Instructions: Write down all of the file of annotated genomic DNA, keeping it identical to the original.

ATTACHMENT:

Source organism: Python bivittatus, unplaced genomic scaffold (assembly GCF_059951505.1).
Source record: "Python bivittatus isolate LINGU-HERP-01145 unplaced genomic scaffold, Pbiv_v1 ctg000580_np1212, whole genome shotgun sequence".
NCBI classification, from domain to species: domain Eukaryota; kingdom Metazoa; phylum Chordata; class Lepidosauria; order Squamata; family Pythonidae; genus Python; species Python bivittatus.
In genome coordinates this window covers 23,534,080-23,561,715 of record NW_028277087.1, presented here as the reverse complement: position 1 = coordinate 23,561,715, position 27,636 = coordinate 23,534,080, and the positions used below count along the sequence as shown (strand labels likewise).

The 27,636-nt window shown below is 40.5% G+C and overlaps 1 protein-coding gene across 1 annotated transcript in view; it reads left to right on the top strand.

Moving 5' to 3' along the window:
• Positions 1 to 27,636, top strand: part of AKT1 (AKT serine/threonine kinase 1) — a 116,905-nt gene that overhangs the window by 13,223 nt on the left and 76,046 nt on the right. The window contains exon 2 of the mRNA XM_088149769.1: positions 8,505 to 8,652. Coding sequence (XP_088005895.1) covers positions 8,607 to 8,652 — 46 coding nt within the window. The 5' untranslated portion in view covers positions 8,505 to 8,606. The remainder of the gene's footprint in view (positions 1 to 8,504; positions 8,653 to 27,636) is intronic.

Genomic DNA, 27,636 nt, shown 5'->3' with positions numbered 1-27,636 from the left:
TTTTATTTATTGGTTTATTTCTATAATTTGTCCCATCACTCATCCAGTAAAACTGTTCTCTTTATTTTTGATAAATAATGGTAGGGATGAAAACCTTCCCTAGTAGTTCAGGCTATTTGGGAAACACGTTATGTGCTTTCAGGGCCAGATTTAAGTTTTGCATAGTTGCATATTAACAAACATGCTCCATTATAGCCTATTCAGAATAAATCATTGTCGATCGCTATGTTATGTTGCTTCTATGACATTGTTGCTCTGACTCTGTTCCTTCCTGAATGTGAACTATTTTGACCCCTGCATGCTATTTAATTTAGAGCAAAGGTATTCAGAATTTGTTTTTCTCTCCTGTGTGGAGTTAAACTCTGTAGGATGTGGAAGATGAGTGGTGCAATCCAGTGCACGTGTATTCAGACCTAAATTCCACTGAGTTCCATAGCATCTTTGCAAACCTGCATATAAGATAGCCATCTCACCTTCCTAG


Source organism: Python bivittatus, unplaced genomic scaffold (assembly GCF_059951505.1).
Source record: "Python bivittatus isolate LINGU-HERP-01145 unplaced genomic scaffold, Pbiv_v1 ctg000580_np1212, whole genome shotgun sequence".
NCBI classification, from domain to species: domain Eukaryota; kingdom Metazoa; phylum Chordata; class Lepidosauria; order Squamata; family Pythonidae; genus Python; species Python bivittatus.
In genome coordinates this window covers 23,534,080-23,561,715 of record NW_028277087.1, presented here as the reverse complement: position 1 = coordinate 23,561,715, position 27,636 = coordinate 23,534,080, and the positions used below count along the sequence as shown (strand labels likewise).

The 27,636-nt window shown below is 40.5% G+C and overlaps 1 protein-coding gene across 1 annotated transcript in view; it reads left to right on the top strand.

Moving 5' to 3' along the window:
• Positions 1 to 27,636, top strand: part of AKT1 (AKT serine/threonine kinase 1) — a 116,905-nt gene that overhangs the window by 13,223 nt on the left and 76,046 nt on the right. The window contains exon 2 of the mRNA XM_088149769.1: positions 8,505 to 8,652. Coding sequence (XP_088005895.1) covers positions 8,607 to 8,652 — 46 coding nt within the window. The 5' untranslated portion in view covers positions 8,505 to 8,606. The remainder of the gene's footprint in view (positions 1 to 8,504; positions 8,653 to 27,636) is intronic.

Genomic DNA, 27,636 nt, shown 5'->3' with positions numbered 1-27,636 from the left:
TTTTATTTATTGGTTTATTTCTATAATTTGTCCCATCACTCATCCAGTAAAACTGTTCTCTTTATTTTTGATAAATAATGGTAGGGATGAAAACCTTCCCTAGTAGTTCAGGCTATTTGGGAAACACGTTATGTGCTTTCAGGGCCAGATTTAAGTTTTGCATAGTTGCATATTAACAAACATGCTCCATTATAGCCTATTCAGAATAAATCATTGTCGATCGCTATGTTATGTTGCTTCTATGACATTGTTGCTCTGACTCTGTTCCTTCCTGAATGTGAACTATTTTGACCCCTGCATGCTATTTAATTTAGAGCAAAGGTATTCAGAATTTGTTTTTCTCTCCTGTGTGGAGTTAAACTCTGTAGGATGTGGAAGATGAGTGGTGCAATCCAGTGCACGTGTATTCAGACCTAAATTCCACTGAGTTCCATAGCATCTTTGCAAACCTGCATATAAGATAGCCATCTCACCTTCCTAG